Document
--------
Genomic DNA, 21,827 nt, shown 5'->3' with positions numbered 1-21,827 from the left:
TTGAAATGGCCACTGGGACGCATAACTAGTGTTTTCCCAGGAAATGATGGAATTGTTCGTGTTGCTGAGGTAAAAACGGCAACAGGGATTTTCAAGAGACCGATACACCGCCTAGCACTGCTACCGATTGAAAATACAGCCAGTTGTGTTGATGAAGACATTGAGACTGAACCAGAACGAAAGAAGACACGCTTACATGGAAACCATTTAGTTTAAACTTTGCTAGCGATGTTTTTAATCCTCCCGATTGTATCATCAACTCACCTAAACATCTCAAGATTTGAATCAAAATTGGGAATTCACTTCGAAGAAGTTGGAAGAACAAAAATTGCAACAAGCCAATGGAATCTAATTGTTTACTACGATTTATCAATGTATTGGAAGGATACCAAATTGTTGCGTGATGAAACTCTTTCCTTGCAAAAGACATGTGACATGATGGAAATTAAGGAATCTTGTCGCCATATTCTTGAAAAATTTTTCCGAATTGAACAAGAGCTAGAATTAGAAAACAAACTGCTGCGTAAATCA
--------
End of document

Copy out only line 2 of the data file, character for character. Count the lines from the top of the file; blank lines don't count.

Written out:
TTGAAATGGCCACTGGGACGCATAACTAGTGTTTTCCCAGGAAATGATGGAATTGTTCGTGTTGCTGAGGTAAAAACGGCAACAGGGATTTTCAAGAGACCGATACACCGCCTAGCACTGCTACCGATTGAAAATACAGCCAGTTGTGTTGATGAAGACATTGAGACTGAACCAGAACGAAAGAAGACACGCTTACATGGAAACCATTTAGTTTAAACTTTGCTAGCGATGTTTTTAATCCTCCCGATTGTATCATCAACTCACCTAAACATCTCAAGATTTGAATCAAAATTGGGAATTCACTTCGAAGAAGTTGGAAGAACAAAAATTGCAACAAGCCAATGGAATCTAATTGTTTACTACGATTTATCAATGTATTGGAAGGATACCAAATTGTTGCGTGATGAAACTCTTTCCTTGCAAAAGACATGTGACATGATGGAAATTAAGGAATCTTGTCGCCATATTCTTGAAAAATTTTTCCGAATTGAACAAGAGCTAGAATTAGAAAACAAACTGCTGCGTAAATCA